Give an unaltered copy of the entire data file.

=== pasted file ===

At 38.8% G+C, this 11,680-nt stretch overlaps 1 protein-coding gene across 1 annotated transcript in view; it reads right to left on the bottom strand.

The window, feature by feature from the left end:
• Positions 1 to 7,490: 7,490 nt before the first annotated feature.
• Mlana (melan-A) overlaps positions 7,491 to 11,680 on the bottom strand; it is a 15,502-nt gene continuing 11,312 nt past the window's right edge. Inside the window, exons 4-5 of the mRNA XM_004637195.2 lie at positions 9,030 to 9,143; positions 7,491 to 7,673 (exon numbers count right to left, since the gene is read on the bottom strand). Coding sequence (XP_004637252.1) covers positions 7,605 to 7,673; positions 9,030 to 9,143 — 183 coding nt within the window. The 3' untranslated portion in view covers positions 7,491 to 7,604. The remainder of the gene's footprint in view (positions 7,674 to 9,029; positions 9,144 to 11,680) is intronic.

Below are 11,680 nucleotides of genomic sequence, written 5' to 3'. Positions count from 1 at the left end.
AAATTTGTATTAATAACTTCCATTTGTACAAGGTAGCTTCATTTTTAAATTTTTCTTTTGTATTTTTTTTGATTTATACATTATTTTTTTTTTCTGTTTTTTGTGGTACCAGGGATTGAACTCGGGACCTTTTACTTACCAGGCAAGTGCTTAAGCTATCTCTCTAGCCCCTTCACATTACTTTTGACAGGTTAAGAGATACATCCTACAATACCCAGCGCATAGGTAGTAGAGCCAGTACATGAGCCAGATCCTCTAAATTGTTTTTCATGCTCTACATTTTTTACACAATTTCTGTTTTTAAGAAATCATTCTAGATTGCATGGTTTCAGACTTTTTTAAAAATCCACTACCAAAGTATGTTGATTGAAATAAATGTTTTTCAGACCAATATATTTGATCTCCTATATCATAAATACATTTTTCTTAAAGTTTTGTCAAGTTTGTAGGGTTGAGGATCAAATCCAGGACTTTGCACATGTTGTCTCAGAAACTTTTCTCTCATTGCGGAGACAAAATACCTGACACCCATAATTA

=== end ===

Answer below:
At 38.8% G+C, this 11,680-nt stretch overlaps 1 protein-coding gene across 1 annotated transcript in view; it reads right to left on the bottom strand.

The window, feature by feature from the left end:
• Positions 1 to 7,490: 7,490 nt before the first annotated feature.
• Mlana (melan-A) overlaps positions 7,491 to 11,680 on the bottom strand; it is a 15,502-nt gene continuing 11,312 nt past the window's right edge. Inside the window, exons 4-5 of the mRNA XM_004637195.2 lie at positions 9,030 to 9,143; positions 7,491 to 7,673 (exon numbers count right to left, since the gene is read on the bottom strand). Coding sequence (XP_004637252.1) covers positions 7,605 to 7,673; positions 9,030 to 9,143 — 183 coding nt within the window. The 3' untranslated portion in view covers positions 7,491 to 7,604. The remainder of the gene's footprint in view (positions 7,674 to 9,029; positions 9,144 to 11,680) is intronic.

Below are 11,680 nucleotides of genomic sequence, written 5' to 3'. Positions count from 1 at the left end.
AAATTTGTATTAATAACTTCCATTTGTACAAGGTAGCTTCATTTTTAAATTTTTCTTTTGTATTTTTTTTGATTTATACATTATTTTTTTTTTCTGTTTTTTGTGGTACCAGGGATTGAACTCGGGACCTTTTACTTACCAGGCAAGTGCTTAAGCTATCTCTCTAGCCCCTTCACATTACTTTTGACAGGTTAAGAGATACATCCTACAATACCCAGCGCATAGGTAGTAGAGCCAGTACATGAGCCAGATCCTCTAAATTGTTTTTCATGCTCTACATTTTTTACACAATTTCTGTTTTTAAGAAATCATTCTAGATTGCATGGTTTCAGACTTTTTTAAAAATCCACTACCAAAGTATGTTGATTGAAATAAATGTTTTTCAGACCAATATATTTGATCTCCTATATCATAAATACATTTTTCTTAAAGTTTTGTCAAGTTTGTAGGGTTGAGGATCAAATCCAGGACTTTGCACATGTTGTCTCAGAAACTTTTCTCTCATTGCGGAGACAAAATACCTGACACCCATAATTA